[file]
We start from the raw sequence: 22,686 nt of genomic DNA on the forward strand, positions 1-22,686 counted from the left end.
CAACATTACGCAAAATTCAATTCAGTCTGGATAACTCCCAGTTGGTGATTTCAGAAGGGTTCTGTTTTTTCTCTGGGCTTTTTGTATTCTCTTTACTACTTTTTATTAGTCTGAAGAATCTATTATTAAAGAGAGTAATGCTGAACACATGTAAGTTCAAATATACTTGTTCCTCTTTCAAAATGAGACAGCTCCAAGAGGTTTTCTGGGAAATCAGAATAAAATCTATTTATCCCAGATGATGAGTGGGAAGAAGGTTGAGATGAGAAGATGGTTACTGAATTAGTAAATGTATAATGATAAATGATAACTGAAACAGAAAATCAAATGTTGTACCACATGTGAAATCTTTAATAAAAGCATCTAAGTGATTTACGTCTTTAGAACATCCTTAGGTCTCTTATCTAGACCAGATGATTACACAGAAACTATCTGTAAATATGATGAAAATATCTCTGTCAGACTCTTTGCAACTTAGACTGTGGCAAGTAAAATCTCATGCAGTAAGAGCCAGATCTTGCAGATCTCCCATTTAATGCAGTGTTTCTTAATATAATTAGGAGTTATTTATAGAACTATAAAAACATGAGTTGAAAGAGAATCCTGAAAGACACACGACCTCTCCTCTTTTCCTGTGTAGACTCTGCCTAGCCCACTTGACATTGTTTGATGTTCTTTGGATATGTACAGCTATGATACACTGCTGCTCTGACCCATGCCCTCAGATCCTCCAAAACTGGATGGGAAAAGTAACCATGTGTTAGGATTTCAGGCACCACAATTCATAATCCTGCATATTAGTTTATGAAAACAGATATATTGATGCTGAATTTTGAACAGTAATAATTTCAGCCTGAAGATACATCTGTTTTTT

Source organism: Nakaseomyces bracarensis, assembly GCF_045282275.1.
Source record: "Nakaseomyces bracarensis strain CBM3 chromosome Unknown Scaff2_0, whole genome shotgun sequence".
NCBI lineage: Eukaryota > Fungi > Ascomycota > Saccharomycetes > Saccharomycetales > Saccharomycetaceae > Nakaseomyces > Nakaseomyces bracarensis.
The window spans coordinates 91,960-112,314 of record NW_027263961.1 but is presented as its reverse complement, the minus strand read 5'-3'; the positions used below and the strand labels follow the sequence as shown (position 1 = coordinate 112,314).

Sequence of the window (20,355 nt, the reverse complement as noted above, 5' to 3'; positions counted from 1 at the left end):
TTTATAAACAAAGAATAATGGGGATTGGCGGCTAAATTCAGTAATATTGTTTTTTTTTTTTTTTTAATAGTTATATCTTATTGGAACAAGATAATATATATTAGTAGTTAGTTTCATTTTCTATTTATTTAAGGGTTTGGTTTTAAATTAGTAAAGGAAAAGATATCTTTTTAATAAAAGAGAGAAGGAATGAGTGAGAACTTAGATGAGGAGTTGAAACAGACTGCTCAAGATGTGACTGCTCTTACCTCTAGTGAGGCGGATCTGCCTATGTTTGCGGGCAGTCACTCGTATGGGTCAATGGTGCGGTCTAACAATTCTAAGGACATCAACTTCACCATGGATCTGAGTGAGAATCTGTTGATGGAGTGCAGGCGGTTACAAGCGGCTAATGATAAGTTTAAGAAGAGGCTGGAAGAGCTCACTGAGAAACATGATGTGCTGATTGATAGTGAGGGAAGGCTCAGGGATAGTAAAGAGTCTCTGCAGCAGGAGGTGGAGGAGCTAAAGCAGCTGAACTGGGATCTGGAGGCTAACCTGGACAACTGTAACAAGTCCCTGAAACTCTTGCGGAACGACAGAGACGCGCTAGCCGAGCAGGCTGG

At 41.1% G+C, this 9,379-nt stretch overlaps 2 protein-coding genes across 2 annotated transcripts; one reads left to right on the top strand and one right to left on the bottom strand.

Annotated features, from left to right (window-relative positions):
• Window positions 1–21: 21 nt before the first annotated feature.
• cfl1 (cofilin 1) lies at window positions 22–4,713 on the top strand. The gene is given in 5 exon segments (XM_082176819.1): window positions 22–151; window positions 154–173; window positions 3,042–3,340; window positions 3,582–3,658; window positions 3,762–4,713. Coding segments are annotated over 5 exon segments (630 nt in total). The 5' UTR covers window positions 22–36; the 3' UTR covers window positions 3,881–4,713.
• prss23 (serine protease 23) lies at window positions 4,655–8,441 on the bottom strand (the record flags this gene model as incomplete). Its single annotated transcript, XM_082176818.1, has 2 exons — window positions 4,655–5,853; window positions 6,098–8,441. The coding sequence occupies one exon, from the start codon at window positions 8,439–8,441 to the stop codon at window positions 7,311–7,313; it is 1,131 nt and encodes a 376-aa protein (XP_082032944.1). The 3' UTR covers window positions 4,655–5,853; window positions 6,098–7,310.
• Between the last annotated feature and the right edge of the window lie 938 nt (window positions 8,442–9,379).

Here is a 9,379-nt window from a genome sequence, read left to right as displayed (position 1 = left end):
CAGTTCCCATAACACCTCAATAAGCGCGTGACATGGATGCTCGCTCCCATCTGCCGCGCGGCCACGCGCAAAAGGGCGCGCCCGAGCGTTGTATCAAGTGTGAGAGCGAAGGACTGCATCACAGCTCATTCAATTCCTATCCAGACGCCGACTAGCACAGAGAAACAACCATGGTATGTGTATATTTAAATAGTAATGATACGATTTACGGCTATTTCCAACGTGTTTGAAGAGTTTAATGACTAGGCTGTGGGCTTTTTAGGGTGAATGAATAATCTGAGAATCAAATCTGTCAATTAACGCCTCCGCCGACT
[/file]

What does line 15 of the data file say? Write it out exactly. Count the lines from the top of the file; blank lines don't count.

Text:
Here is a 9,379-nt window from a genome sequence, read left to right as displayed (position 1 = left end):